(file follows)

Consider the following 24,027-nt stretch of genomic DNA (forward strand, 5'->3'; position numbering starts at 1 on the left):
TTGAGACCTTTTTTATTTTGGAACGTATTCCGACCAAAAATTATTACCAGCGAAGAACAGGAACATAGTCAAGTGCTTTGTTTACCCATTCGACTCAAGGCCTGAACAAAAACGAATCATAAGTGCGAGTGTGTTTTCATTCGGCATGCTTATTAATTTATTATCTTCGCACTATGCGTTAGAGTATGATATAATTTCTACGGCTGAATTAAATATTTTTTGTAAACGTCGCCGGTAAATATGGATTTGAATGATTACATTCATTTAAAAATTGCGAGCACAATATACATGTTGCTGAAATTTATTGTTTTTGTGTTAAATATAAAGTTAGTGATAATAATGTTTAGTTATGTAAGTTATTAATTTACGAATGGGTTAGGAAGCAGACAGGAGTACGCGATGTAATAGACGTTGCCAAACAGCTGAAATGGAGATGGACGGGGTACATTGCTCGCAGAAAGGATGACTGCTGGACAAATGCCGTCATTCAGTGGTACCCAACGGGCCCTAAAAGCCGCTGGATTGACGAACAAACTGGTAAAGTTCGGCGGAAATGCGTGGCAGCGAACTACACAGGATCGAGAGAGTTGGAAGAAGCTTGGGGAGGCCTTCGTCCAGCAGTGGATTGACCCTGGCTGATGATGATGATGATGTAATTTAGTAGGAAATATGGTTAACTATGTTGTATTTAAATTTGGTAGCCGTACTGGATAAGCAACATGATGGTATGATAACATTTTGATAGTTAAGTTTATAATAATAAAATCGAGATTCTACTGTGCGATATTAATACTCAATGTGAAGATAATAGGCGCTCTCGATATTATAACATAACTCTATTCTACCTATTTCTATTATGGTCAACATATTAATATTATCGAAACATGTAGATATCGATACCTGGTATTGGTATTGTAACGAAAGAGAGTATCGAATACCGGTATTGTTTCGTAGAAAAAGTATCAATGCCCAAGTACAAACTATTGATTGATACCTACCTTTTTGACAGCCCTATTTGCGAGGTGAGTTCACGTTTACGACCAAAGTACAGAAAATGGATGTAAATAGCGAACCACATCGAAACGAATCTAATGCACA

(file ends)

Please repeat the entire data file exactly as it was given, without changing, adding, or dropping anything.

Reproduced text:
Consider the following 24,027-nt stretch of genomic DNA (forward strand, 5'->3'; position numbering starts at 1 on the left):
TTGAGACCTTTTTTATTTTGGAACGTATTCCGACCAAAAATTATTACCAGCGAAGAACAGGAACATAGTCAAGTGCTTTGTTTACCCATTCGACTCAAGGCCTGAACAAAAACGAATCATAAGTGCGAGTGTGTTTTCATTCGGCATGCTTATTAATTTATTATCTTCGCACTATGCGTTAGAGTATGATATAATTTCTACGGCTGAATTAAATATTTTTTGTAAACGTCGCCGGTAAATATGGATTTGAATGATTACATTCATTTAAAAATTGCGAGCACAATATACATGTTGCTGAAATTTATTGTTTTTGTGTTAAATATAAAGTTAGTGATAATAATGTTTAGTTATGTAAGTTATTAATTTACGAATGGGTTAGGAAGCAGACAGGAGTACGCGATGTAATAGACGTTGCCAAACAGCTGAAATGGAGATGGACGGGGTACATTGCTCGCAGAAAGGATGACTGCTGGACAAATGCCGTCATTCAGTGGTACCCAACGGGCCCTAAAAGCCGCTGGATTGACGAACAAACTGGTAAAGTTCGGCGGAAATGCGTGGCAGCGAACTACACAGGATCGAGAGAGTTGGAAGAAGCTTGGGGAGGCCTTCGTCCAGCAGTGGATTGACCCTGGCTGATGATGATGATGATGTAATTTAGTAGGAAATATGGTTAACTATGTTGTATTTAAATTTGGTAGCCGTACTGGATAAGCAACATGATGGTATGATAACATTTTGATAGTTAAGTTTATAATAATAAAATCGAGATTCTACTGTGCGATATTAATACTCAATGTGAAGATAATAGGCGCTCTCGATATTATAACATAACTCTATTCTACCTATTTCTATTATGGTCAACATATTAATATTATCGAAACATGTAGATATCGATACCTGGTATTGGTATTGTAACGAAAGAGAGTATCGAATACCGGTATTGTTTCGTAGAAAAAGTATCAATGCCCAAGTACAAACTATTGATTGATACCTACCTTTTTGACAGCCCTATTTGCGAGGTGAGTTCACGTTTACGACCAAAGTACAGAAAATGGATGTAAATAGCGAACCACATCGAAACGAATCTAATGCACA